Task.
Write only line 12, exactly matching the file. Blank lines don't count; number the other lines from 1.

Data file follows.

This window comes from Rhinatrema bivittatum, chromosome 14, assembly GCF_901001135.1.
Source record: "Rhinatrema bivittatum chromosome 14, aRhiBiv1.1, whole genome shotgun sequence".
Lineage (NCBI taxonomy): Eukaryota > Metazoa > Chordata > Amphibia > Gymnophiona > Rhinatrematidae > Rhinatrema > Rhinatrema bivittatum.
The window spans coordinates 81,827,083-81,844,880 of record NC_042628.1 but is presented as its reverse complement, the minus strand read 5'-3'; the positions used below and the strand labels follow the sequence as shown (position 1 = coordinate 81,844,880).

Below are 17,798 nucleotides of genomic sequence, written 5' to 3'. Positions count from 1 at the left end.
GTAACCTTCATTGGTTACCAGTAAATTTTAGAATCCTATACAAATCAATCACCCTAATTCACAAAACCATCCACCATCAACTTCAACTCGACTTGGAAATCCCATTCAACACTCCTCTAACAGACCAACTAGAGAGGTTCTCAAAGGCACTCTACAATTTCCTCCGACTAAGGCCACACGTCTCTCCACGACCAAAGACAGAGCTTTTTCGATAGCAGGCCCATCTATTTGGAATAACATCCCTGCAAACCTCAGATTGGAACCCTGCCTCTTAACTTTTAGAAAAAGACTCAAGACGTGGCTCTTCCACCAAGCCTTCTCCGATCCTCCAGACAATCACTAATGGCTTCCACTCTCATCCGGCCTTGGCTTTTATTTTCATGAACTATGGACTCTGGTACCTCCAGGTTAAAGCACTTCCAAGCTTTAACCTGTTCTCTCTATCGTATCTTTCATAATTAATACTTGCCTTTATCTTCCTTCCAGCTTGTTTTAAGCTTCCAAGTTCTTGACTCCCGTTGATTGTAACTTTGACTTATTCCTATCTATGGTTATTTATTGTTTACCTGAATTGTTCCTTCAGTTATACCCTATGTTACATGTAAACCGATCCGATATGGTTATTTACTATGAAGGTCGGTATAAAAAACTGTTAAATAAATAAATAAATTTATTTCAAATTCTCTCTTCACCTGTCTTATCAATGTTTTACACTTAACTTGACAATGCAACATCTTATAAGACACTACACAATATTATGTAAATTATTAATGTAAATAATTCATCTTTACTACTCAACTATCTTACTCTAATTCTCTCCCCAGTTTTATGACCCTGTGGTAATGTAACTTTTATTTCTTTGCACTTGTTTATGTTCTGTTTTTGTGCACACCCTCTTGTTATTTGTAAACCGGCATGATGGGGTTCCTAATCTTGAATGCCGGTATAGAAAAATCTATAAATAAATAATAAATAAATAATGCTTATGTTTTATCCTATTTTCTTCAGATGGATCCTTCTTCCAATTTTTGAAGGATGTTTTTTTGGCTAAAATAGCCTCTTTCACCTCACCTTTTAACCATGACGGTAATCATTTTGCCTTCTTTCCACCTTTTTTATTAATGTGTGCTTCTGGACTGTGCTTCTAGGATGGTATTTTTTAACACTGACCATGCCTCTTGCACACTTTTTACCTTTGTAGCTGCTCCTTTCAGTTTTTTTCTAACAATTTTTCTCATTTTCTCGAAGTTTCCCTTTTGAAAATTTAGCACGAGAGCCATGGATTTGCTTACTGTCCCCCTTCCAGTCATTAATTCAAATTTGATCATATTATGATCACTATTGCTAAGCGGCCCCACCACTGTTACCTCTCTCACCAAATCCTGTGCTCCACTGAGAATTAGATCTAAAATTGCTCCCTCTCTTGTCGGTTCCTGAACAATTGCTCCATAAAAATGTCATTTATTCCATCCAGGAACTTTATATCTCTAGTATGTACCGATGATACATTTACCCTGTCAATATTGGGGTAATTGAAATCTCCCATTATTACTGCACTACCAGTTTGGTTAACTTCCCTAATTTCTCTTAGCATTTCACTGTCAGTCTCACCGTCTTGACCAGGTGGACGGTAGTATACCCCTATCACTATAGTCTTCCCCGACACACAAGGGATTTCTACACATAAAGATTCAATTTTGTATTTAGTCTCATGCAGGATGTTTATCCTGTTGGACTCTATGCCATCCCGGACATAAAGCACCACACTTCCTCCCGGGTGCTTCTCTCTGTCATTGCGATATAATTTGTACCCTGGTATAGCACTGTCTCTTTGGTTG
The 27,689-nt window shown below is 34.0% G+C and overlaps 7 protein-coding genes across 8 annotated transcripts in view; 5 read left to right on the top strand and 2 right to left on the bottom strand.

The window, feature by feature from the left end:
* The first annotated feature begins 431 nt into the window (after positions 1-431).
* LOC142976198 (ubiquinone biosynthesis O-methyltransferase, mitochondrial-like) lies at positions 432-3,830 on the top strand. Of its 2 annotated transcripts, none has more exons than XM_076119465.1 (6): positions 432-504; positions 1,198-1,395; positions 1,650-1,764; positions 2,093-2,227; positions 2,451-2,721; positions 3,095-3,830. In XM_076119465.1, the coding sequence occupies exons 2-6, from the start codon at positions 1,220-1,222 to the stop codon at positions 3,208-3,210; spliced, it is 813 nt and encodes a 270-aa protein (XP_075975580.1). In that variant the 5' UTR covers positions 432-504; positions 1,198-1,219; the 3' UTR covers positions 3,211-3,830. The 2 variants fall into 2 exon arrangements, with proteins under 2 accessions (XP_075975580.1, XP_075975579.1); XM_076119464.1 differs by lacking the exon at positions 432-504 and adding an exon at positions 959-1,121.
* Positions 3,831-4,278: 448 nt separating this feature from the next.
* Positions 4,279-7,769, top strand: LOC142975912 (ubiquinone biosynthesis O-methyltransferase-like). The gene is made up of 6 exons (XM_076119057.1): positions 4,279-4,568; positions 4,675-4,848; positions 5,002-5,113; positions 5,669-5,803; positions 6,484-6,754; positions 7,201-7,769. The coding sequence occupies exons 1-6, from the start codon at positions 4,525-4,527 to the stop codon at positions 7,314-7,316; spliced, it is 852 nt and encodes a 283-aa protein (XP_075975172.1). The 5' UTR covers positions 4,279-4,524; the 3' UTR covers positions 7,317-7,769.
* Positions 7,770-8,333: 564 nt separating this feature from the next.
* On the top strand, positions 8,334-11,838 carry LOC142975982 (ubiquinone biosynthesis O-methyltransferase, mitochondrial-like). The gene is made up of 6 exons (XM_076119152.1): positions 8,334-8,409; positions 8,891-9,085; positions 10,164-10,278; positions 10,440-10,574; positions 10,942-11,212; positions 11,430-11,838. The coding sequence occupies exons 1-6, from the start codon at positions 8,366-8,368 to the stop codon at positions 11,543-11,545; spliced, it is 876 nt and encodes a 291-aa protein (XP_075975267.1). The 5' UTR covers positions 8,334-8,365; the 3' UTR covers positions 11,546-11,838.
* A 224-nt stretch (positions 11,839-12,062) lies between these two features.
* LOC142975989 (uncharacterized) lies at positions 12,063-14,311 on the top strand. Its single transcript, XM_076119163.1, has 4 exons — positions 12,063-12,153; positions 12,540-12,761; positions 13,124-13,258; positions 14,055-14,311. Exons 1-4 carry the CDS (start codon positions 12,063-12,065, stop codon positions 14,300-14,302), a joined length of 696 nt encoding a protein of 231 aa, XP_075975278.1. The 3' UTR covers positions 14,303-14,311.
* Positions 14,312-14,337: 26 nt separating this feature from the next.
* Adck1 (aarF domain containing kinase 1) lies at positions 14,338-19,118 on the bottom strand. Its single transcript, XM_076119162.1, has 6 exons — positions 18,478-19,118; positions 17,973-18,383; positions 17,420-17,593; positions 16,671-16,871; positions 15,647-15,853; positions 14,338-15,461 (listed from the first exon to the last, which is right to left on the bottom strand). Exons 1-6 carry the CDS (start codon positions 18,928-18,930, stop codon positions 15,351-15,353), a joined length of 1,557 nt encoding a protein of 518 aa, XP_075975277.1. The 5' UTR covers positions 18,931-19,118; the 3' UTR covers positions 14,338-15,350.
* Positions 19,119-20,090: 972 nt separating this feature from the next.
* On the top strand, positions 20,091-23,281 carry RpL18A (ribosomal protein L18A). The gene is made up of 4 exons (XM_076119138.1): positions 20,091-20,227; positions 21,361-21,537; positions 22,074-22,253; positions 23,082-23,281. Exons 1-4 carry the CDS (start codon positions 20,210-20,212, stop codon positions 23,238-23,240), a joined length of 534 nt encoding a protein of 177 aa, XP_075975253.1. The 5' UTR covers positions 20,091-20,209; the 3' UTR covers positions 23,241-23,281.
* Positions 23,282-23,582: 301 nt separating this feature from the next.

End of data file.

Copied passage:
* Positions 4,279-7,769, top strand: LOC142975912 (ubiquinone biosynthesis O-methyltransferase-like). The gene is made up of 6 exons (XM_076119057.1): positions 4,279-4,568; positions 4,675-4,848; positions 5,002-5,113; positions 5,669-5,803; positions 6,484-6,754; positions 7,201-7,769. The coding sequence occupies exons 1-6, from the start codon at positions 4,525-4,527 to the stop codon at positions 7,314-7,316; spliced, it is 852 nt and encodes a 283-aa protein (XP_075975172.1). The 5' UTR covers positions 4,279-4,524; the 3' UTR covers positions 7,317-7,769.